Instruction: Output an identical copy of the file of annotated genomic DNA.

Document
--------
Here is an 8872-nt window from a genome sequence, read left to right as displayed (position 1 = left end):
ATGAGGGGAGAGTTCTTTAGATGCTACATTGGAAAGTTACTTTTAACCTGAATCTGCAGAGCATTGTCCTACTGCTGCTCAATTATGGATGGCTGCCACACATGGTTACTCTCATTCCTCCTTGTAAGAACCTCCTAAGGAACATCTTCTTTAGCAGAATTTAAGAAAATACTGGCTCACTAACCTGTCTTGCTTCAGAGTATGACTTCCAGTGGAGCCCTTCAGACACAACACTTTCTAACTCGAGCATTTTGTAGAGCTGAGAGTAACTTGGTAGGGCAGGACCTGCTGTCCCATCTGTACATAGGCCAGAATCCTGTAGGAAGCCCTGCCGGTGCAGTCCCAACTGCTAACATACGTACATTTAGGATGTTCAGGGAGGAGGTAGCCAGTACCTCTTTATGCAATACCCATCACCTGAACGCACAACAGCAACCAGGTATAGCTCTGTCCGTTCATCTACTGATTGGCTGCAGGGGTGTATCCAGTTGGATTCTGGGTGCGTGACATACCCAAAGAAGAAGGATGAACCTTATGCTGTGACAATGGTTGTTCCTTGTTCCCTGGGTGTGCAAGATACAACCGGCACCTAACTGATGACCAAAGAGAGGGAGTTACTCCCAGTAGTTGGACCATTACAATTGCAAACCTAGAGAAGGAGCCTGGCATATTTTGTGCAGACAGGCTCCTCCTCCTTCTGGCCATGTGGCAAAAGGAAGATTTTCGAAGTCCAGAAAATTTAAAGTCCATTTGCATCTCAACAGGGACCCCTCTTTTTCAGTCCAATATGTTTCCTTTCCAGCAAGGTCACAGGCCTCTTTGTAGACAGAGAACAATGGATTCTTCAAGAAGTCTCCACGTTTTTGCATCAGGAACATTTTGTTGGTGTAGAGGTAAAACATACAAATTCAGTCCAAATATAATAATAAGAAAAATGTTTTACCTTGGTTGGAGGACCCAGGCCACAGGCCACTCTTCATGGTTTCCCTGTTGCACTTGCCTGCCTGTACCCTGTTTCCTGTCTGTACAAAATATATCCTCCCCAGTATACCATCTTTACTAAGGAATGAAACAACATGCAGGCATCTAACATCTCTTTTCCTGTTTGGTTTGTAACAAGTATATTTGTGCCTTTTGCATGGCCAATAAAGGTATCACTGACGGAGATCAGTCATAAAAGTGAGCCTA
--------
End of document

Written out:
Here is an 8872-nt window from a genome sequence, read left to right as displayed (position 1 = left end):
ATGAGGGGAGAGTTCTTTAGATGCTACATTGGAAAGTTACTTTTAACCTGAATCTGCAGAGCATTGTCCTACTGCTGCTCAATTATGGATGGCTGCCACACATGGTTACTCTCATTCCTCCTTGTAAGAACCTCCTAAGGAACATCTTCTTTAGCAGAATTTAAGAAAATACTGGCTCACTAACCTGTCTTGCTTCAGAGTATGACTTCCAGTGGAGCCCTTCAGACACAACACTTTCTAACTCGAGCATTTTGTAGAGCTGAGAGTAACTTGGTAGGGCAGGACCTGCTGTCCCATCTGTACATAGGCCAGAATCCTGTAGGAAGCCCTGCCGGTGCAGTCCCAACTGCTAACATACGTACATTTAGGATGTTCAGGGAGGAGGTAGCCAGTACCTCTTTATGCAATACCCATCACCTGAACGCACAACAGCAACCAGGTATAGCTCTGTCCGTTCATCTACTGATTGGCTGCAGGGGTGTATCCAGTTGGATTCTGGGTGCGTGACATACCCAAAGAAGAAGGATGAACCTTATGCTGTGACAATGGTTGTTCCTTGTTCCCTGGGTGTGCAAGATACAACCGGCACCTAACTGATGACCAAAGAGAGGGAGTTACTCCCAGTAGTTGGACCATTACAATTGCAAACCTAGAGAAGGAGCCTGGCATATTTTGTGCAGACAGGCTCCTCCTCCTTCTGGCCATGTGGCAAAAGGAAGATTTTCGAAGTCCAGAAAATTTAAAGTCCATTTGCATCTCAACAGGGACCCCTCTTTTTCAGTCCAATATGTTTCCTTTCCAGCAAGGTCACAGGCCTCTTTGTAGACAGAGAACAATGGATTCTTCAAGAAGTCTCCACGTTTTTGCATCAGGAACATTTTGTTGGTGTAGAGGTAAAACATACAAATTCAGTCCAAATATAATAATAAGAAAAATGTTTTACCTTGGTTGGAGGACCCAGGCCACAGGCCACTCTTCATGGTTTCCCTGTTGCACTTGCCTGCCTGTACCCTGTTTCCTGTCTGTACAAAATATATCCTCCCCAGTATACCATCTTTACTAAGGAATGAAACAACATGCAGGCATCTAACATCTCTTTTCCTGTTTGGTTTGTAACAAGTATATTTGTGCCTTTTGCATGGCCAATAAAGGTATCACTGACGGAGATCAGTCATAAAAGTGAGCCTA